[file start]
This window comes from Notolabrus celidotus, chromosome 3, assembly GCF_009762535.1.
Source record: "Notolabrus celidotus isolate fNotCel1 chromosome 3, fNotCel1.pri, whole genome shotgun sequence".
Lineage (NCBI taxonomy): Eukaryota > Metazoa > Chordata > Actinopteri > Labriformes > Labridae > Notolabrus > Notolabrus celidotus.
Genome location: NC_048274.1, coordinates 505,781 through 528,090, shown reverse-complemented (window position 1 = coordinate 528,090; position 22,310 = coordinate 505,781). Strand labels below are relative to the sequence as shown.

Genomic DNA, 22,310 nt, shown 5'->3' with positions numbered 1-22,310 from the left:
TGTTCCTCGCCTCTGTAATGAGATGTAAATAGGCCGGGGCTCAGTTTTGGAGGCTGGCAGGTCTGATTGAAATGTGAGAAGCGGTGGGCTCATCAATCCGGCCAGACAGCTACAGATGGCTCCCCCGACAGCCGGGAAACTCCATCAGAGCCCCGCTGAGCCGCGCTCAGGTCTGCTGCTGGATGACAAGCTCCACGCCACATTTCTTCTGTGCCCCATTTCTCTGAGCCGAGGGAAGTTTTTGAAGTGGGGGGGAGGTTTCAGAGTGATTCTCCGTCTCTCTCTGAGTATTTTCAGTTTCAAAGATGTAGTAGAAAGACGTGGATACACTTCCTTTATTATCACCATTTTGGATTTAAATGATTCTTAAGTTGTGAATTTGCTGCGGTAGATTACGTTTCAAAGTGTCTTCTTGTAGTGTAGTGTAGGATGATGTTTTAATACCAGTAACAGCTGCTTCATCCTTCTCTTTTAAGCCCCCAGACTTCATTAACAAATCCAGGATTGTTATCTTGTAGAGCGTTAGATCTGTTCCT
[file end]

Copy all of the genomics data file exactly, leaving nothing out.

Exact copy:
This window comes from Notolabrus celidotus, chromosome 3, assembly GCF_009762535.1.
Source record: "Notolabrus celidotus isolate fNotCel1 chromosome 3, fNotCel1.pri, whole genome shotgun sequence".
Lineage (NCBI taxonomy): Eukaryota > Metazoa > Chordata > Actinopteri > Labriformes > Labridae > Notolabrus > Notolabrus celidotus.
Genome location: NC_048274.1, coordinates 505,781 through 528,090, shown reverse-complemented (window position 1 = coordinate 528,090; position 22,310 = coordinate 505,781). Strand labels below are relative to the sequence as shown.

Genomic DNA, 22,310 nt, shown 5'->3' with positions numbered 1-22,310 from the left:
TGTTCCTCGCCTCTGTAATGAGATGTAAATAGGCCGGGGCTCAGTTTTGGAGGCTGGCAGGTCTGATTGAAATGTGAGAAGCGGTGGGCTCATCAATCCGGCCAGACAGCTACAGATGGCTCCCCCGACAGCCGGGAAACTCCATCAGAGCCCCGCTGAGCCGCGCTCAGGTCTGCTGCTGGATGACAAGCTCCACGCCACATTTCTTCTGTGCCCCATTTCTCTGAGCCGAGGGAAGTTTTTGAAGTGGGGGGGAGGTTTCAGAGTGATTCTCCGTCTCTCTCTGAGTATTTTCAGTTTCAAAGATGTAGTAGAAAGACGTGGATACACTTCCTTTATTATCACCATTTTGGATTTAAATGATTCTTAAGTTGTGAATTTGCTGCGGTAGATTACGTTTCAAAGTGTCTTCTTGTAGTGTAGTGTAGGATGATGTTTTAATACCAGTAACAGCTGCTTCATCCTTCTCTTTTAAGCCCCCAGACTTCATTAACAAATCCAGGATTGTTATCTTGTAGAGCGTTAGATCTGTTCCT